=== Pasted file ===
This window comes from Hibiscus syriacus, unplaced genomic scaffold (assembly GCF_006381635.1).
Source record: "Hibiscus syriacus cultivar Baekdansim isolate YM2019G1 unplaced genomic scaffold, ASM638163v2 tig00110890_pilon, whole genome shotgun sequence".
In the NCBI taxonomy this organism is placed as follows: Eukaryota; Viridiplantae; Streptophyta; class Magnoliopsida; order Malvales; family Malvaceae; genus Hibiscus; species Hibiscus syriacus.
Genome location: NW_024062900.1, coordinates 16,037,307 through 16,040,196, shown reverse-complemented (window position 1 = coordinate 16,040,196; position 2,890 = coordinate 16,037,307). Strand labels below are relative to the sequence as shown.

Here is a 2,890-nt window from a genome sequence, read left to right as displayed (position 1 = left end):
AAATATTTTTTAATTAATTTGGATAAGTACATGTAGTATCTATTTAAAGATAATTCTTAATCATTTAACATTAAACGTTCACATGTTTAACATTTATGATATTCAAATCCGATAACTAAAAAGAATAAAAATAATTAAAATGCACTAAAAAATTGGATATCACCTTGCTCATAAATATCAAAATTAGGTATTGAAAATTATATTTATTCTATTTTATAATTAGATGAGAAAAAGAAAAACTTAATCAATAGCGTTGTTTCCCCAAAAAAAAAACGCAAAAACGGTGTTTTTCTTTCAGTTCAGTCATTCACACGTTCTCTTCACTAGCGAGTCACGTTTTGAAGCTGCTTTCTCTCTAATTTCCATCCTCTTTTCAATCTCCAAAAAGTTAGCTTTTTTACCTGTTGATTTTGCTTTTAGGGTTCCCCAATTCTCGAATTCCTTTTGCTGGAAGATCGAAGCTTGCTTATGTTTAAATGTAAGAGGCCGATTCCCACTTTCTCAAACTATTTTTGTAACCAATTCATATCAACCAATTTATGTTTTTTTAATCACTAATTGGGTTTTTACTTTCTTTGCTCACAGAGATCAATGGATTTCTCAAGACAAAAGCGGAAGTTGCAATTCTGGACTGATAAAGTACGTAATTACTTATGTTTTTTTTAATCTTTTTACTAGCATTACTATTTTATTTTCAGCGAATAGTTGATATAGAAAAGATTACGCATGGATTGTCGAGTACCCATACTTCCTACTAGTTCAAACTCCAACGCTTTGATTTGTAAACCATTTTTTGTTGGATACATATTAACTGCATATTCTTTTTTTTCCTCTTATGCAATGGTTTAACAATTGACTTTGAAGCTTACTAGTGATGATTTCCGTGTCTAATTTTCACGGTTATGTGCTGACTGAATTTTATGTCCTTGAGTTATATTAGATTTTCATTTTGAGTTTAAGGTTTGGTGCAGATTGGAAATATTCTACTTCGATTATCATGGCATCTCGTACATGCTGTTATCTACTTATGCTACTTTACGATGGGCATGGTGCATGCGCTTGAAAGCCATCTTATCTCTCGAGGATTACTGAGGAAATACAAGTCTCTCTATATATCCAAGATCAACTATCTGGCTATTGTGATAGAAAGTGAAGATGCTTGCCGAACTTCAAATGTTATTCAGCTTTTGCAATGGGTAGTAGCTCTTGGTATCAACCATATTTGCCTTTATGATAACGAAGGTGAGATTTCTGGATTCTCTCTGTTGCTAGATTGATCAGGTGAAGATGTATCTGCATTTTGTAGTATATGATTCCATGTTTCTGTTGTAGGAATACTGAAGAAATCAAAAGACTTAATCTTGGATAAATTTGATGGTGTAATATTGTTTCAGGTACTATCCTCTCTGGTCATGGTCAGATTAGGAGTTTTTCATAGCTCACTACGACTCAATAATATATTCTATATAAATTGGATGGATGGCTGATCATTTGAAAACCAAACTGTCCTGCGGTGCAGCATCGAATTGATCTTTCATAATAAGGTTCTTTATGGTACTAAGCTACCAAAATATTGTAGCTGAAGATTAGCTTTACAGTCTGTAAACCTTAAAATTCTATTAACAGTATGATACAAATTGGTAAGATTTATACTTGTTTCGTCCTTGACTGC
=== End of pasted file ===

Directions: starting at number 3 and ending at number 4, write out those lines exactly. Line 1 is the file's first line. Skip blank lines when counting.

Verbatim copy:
In the NCBI taxonomy this organism is placed as follows: Eukaryota; Viridiplantae; Streptophyta; class Magnoliopsida; order Malvales; family Malvaceae; genus Hibiscus; species Hibiscus syriacus.
Genome location: NW_024062900.1, coordinates 16,037,307 through 16,040,196, shown reverse-complemented (window position 1 = coordinate 16,040,196; position 2,890 = coordinate 16,037,307). Strand labels below are relative to the sequence as shown.